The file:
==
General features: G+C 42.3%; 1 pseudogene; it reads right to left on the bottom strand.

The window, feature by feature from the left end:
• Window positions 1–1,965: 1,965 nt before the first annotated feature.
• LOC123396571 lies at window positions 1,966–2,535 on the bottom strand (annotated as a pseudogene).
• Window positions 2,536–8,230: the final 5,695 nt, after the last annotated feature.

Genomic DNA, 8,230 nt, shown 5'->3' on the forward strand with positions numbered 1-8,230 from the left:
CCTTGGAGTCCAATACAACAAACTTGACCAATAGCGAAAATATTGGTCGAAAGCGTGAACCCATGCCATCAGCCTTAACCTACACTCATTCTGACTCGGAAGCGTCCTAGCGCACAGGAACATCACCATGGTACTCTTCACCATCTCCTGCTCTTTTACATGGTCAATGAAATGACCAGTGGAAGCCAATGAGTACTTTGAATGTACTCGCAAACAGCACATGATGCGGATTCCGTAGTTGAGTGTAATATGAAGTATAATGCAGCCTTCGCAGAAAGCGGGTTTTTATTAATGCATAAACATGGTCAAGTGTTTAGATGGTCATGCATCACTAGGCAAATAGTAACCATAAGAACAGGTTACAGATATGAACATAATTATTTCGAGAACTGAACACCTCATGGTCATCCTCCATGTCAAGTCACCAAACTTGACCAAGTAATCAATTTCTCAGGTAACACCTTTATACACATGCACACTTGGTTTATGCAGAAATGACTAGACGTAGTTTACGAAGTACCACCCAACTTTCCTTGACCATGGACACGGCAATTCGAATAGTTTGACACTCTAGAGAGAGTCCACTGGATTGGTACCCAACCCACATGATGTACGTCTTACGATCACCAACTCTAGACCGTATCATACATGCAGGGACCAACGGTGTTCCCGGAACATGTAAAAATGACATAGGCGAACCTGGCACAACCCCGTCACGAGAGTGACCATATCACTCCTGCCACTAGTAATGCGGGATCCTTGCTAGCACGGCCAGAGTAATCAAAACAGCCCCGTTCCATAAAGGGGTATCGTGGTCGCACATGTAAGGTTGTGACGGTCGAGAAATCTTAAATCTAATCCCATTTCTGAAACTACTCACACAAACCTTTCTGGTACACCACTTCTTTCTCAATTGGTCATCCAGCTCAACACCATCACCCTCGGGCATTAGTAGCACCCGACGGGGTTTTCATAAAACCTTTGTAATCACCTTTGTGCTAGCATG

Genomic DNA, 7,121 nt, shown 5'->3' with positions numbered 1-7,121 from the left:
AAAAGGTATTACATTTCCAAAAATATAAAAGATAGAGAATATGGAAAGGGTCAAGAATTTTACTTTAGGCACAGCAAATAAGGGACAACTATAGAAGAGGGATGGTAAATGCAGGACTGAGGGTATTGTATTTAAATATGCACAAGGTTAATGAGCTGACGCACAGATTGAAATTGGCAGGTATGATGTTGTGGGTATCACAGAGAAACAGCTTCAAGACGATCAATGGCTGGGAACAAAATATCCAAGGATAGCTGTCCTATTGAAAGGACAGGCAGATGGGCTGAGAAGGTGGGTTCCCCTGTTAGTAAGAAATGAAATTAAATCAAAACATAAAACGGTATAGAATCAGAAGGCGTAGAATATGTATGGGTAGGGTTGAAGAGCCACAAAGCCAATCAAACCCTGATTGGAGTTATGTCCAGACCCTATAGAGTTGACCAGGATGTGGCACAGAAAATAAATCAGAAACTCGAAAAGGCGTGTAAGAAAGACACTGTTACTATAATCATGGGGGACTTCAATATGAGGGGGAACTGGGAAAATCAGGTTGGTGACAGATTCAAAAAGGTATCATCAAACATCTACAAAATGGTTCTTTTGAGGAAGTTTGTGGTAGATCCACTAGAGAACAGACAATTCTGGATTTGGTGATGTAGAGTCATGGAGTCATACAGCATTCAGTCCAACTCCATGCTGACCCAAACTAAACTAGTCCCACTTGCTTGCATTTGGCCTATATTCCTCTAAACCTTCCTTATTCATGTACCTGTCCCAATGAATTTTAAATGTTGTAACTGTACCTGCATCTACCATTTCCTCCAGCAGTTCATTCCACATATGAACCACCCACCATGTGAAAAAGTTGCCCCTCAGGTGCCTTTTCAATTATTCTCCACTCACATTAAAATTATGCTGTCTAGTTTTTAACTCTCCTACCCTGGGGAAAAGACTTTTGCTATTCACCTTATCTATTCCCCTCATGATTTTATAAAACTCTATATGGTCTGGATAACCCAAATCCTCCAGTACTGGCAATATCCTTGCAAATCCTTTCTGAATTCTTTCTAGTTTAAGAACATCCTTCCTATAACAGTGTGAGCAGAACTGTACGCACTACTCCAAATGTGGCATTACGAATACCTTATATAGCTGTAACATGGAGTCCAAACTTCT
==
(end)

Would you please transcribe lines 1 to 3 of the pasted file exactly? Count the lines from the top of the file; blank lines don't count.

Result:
General features: G+C 42.3%; 1 pseudogene; it reads right to left on the bottom strand.

The window, feature by feature from the left end:
• Window positions 1–1,965: 1,965 nt before the first annotated feature.